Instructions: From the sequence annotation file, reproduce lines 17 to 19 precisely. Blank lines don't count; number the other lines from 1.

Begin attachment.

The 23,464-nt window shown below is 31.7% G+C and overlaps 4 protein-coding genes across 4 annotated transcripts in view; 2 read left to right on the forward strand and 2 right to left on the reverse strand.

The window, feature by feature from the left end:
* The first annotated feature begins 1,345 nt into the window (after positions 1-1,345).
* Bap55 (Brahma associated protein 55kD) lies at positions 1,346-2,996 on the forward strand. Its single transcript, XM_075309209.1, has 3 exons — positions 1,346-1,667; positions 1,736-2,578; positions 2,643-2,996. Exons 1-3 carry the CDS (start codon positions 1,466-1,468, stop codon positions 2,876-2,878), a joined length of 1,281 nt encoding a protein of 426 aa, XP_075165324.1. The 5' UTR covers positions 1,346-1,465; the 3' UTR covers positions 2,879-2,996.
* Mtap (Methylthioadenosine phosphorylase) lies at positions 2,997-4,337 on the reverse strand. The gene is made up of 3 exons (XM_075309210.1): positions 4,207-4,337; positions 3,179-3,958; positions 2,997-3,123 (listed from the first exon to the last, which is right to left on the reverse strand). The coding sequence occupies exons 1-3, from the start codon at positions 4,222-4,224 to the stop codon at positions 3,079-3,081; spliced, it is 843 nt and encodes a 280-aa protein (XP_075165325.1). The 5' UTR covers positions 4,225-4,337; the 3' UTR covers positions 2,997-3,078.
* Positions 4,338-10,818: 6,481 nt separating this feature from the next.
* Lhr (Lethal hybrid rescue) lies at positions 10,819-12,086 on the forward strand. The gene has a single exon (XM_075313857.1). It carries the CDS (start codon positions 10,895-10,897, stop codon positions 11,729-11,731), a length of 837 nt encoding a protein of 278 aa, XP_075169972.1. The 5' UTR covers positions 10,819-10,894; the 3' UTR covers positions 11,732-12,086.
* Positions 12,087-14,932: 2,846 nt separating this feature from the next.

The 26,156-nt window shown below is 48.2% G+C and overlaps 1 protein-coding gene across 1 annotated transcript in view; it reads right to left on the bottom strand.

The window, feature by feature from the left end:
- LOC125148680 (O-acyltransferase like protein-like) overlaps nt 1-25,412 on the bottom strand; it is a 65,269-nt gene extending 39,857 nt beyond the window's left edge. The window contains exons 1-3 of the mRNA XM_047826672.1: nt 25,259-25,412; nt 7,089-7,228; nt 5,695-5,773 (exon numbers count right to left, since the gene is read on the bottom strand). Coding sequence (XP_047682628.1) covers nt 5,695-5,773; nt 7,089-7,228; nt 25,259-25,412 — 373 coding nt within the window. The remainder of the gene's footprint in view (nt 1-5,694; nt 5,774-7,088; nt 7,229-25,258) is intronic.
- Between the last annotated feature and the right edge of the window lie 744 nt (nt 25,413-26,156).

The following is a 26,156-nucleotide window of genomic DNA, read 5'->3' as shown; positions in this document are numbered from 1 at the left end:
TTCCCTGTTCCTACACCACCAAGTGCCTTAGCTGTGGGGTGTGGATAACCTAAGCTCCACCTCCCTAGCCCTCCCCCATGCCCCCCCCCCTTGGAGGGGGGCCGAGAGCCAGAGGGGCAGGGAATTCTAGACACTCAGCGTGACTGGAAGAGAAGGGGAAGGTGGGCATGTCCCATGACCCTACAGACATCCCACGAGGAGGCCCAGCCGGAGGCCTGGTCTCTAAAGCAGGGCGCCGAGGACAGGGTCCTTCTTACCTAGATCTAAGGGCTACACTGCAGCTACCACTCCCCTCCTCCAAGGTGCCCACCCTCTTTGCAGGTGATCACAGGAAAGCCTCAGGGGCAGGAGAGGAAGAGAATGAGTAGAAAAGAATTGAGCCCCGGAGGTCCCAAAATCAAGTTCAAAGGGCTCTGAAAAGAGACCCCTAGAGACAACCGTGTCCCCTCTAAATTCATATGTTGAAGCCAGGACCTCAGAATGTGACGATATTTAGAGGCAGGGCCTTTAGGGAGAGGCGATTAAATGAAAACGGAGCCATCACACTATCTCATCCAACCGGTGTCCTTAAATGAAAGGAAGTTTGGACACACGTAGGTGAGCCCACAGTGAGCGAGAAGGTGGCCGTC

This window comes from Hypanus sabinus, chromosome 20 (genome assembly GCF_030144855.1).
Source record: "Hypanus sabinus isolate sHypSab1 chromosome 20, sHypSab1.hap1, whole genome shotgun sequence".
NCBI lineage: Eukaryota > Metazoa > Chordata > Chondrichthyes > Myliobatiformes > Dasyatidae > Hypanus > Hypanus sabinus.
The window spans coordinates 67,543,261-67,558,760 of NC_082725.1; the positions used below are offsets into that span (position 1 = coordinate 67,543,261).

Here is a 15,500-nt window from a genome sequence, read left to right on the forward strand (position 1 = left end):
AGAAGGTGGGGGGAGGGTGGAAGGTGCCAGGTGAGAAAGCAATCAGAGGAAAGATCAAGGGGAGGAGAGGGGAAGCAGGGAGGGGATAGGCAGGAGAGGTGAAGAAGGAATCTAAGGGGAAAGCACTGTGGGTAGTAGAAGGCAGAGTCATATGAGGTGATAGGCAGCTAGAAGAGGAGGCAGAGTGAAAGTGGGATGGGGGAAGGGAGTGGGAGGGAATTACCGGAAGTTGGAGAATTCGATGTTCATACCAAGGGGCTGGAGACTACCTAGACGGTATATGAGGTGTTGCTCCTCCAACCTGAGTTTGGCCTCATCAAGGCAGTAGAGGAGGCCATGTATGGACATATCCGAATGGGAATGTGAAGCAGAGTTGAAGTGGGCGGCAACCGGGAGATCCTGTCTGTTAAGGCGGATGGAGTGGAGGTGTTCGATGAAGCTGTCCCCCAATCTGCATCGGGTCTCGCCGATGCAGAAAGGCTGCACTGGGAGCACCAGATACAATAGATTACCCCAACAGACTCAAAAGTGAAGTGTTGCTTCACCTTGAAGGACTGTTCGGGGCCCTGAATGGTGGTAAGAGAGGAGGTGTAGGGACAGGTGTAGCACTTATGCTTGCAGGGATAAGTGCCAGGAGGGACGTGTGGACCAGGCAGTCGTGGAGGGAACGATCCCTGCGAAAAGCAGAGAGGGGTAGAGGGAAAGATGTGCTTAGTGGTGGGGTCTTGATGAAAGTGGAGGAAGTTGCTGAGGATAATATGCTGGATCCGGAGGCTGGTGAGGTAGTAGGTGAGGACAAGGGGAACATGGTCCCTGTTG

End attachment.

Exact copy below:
NCBI lineage: Eukaryota > Metazoa > Chordata > Chondrichthyes > Myliobatiformes > Dasyatidae > Hypanus > Hypanus sabinus.
The window spans coordinates 67,543,261-67,558,760 of NC_082725.1; the positions used below are offsets into that span (position 1 = coordinate 67,543,261).

Here is a 15,500-nt window from a genome sequence, read left to right on the forward strand (position 1 = left end):